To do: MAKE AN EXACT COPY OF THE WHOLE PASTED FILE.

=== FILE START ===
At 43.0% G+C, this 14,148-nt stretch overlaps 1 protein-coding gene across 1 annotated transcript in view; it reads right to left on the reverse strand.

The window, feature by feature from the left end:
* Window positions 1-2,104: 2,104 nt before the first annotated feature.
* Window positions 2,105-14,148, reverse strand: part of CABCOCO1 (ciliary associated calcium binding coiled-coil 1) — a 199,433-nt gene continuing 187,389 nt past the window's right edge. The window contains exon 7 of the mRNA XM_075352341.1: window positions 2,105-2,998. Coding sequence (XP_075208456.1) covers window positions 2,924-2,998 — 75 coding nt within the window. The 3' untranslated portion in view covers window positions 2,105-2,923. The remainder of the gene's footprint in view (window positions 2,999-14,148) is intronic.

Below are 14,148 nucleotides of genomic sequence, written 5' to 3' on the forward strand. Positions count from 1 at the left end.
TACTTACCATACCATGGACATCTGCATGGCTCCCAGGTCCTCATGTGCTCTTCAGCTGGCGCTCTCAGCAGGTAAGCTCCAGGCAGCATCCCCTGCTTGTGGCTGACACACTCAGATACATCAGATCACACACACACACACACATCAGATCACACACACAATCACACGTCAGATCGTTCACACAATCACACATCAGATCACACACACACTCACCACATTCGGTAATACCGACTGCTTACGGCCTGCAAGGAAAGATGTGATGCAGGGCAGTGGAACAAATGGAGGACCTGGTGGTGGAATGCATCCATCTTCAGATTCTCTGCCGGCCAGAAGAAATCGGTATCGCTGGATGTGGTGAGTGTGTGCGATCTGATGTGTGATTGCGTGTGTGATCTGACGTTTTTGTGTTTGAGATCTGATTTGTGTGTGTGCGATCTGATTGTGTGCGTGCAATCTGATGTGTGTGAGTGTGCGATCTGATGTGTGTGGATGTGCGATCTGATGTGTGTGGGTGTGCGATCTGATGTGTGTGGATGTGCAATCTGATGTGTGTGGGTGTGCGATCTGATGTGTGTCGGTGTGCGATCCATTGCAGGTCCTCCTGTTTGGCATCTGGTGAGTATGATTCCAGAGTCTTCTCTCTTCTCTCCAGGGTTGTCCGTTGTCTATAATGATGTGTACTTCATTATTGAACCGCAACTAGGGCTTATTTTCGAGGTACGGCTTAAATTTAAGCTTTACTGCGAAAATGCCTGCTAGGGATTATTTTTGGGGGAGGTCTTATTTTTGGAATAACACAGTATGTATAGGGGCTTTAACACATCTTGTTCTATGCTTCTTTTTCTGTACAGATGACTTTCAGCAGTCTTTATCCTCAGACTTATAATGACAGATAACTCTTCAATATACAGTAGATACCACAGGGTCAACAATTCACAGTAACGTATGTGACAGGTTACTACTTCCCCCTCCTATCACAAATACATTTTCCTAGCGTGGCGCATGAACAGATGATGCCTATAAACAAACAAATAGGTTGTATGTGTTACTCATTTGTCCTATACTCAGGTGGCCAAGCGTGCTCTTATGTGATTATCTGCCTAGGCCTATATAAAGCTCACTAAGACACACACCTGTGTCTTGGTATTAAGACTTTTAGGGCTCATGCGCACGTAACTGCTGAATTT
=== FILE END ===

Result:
At 43.0% G+C, this 14,148-nt stretch overlaps 1 protein-coding gene across 1 annotated transcript in view; it reads right to left on the reverse strand.

The window, feature by feature from the left end:
* Window positions 1-2,104: 2,104 nt before the first annotated feature.
* Window positions 2,105-14,148, reverse strand: part of CABCOCO1 (ciliary associated calcium binding coiled-coil 1) — a 199,433-nt gene continuing 187,389 nt past the window's right edge. The window contains exon 7 of the mRNA XM_075352341.1: window positions 2,105-2,998. Coding sequence (XP_075208456.1) covers window positions 2,924-2,998 — 75 coding nt within the window. The 3' untranslated portion in view covers window positions 2,105-2,923. The remainder of the gene's footprint in view (window positions 2,999-14,148) is intronic.

Below are 14,148 nucleotides of genomic sequence, written 5' to 3' on the forward strand. Positions count from 1 at the left end.
TACTTACCATACCATGGACATCTGCATGGCTCCCAGGTCCTCATGTGCTCTTCAGCTGGCGCTCTCAGCAGGTAAGCTCCAGGCAGCATCCCCTGCTTGTGGCTGACACACTCAGATACATCAGATCACACACACACACACACATCAGATCACACACACAATCACACGTCAGATCGTTCACACAATCACACATCAGATCACACACACACTCACCACATTCGGTAATACCGACTGCTTACGGCCTGCAAGGAAAGATGTGATGCAGGGCAGTGGAACAAATGGAGGACCTGGTGGTGGAATGCATCCATCTTCAGATTCTCTGCCGGCCAGAAGAAATCGGTATCGCTGGATGTGGTGAGTGTGTGCGATCTGATGTGTGATTGCGTGTGTGATCTGACGTTTTTGTGTTTGAGATCTGATTTGTGTGTGTGCGATCTGATTGTGTGCGTGCAATCTGATGTGTGTGAGTGTGCGATCTGATGTGTGTGGATGTGCGATCTGATGTGTGTGGGTGTGCGATCTGATGTGTGTGGATGTGCAATCTGATGTGTGTGGGTGTGCGATCTGATGTGTGTCGGTGTGCGATCCATTGCAGGTCCTCCTGTTTGGCATCTGGTGAGTATGATTCCAGAGTCTTCTCTCTTCTCTCCAGGGTTGTCCGTTGTCTATAATGATGTGTACTTCATTATTGAACCGCAACTAGGGCTTATTTTCGAGGTACGGCTTAAATTTAAGCTTTACTGCGAAAATGCCTGCTAGGGATTATTTTTGGGGGAGGTCTTATTTTTGGAATAACACAGTATGTATAGGGGCTTTAACACATCTTGTTCTATGCTTCTTTTTCTGTACAGATGACTTTCAGCAGTCTTTATCCTCAGACTTATAATGACAGATAACTCTTCAATATACAGTAGATACCACAGGGTCAACAATTCACAGTAACGTATGTGACAGGTTACTACTTCCCCCTCCTATCACAAATACATTTTCCTAGCGTGGCGCATGAACAGATGATGCCTATAAACAAACAAATAGGTTGTATGTGTTACTCATTTGTCCTATACTCAGGTGGCCAAGCGTGCTCTTATGTGATTATCTGCCTAGGCCTATATAAAGCTCACTAAGACACACACCTGTGTCTTGGTATTAAGACTTTTAGGGCTCATGCGCACGTAACTGCTGAATTT